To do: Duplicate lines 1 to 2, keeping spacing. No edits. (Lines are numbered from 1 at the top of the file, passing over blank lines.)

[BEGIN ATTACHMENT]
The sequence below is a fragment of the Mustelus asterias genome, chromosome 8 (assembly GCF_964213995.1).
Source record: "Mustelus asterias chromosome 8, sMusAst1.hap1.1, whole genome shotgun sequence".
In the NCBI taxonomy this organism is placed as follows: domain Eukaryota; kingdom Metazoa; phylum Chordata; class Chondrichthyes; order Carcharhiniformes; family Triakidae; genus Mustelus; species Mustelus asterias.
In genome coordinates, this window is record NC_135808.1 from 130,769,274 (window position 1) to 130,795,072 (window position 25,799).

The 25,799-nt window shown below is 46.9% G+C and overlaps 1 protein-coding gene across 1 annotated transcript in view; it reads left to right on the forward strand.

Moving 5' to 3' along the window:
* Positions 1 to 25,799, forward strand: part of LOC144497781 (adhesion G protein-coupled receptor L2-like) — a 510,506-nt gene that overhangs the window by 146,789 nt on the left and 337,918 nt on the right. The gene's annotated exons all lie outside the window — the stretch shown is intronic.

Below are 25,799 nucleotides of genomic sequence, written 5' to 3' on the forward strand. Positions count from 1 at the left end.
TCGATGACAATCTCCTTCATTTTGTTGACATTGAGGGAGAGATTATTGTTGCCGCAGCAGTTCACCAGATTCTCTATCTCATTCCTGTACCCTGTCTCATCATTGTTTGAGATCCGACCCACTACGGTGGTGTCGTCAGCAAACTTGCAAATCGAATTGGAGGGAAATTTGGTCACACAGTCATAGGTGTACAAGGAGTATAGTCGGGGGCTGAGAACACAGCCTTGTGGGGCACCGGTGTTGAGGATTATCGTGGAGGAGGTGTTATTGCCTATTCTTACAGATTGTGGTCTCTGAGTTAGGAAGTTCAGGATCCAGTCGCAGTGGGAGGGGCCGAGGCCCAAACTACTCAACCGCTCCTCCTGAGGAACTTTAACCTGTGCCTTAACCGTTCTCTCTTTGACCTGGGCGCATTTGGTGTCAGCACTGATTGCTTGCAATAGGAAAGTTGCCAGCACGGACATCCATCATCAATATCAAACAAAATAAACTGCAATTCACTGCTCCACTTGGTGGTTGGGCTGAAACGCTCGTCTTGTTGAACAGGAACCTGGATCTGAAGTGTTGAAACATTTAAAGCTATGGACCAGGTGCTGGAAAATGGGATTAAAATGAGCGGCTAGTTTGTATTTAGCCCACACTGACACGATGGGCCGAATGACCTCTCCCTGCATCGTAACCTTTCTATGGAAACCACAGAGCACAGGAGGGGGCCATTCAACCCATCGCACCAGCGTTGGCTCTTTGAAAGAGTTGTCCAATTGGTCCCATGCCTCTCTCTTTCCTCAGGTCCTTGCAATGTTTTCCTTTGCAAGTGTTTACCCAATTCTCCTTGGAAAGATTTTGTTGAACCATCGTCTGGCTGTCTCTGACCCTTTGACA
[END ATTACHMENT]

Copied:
The sequence below is a fragment of the Mustelus asterias genome, chromosome 8 (assembly GCF_964213995.1).
Source record: "Mustelus asterias chromosome 8, sMusAst1.hap1.1, whole genome shotgun sequence".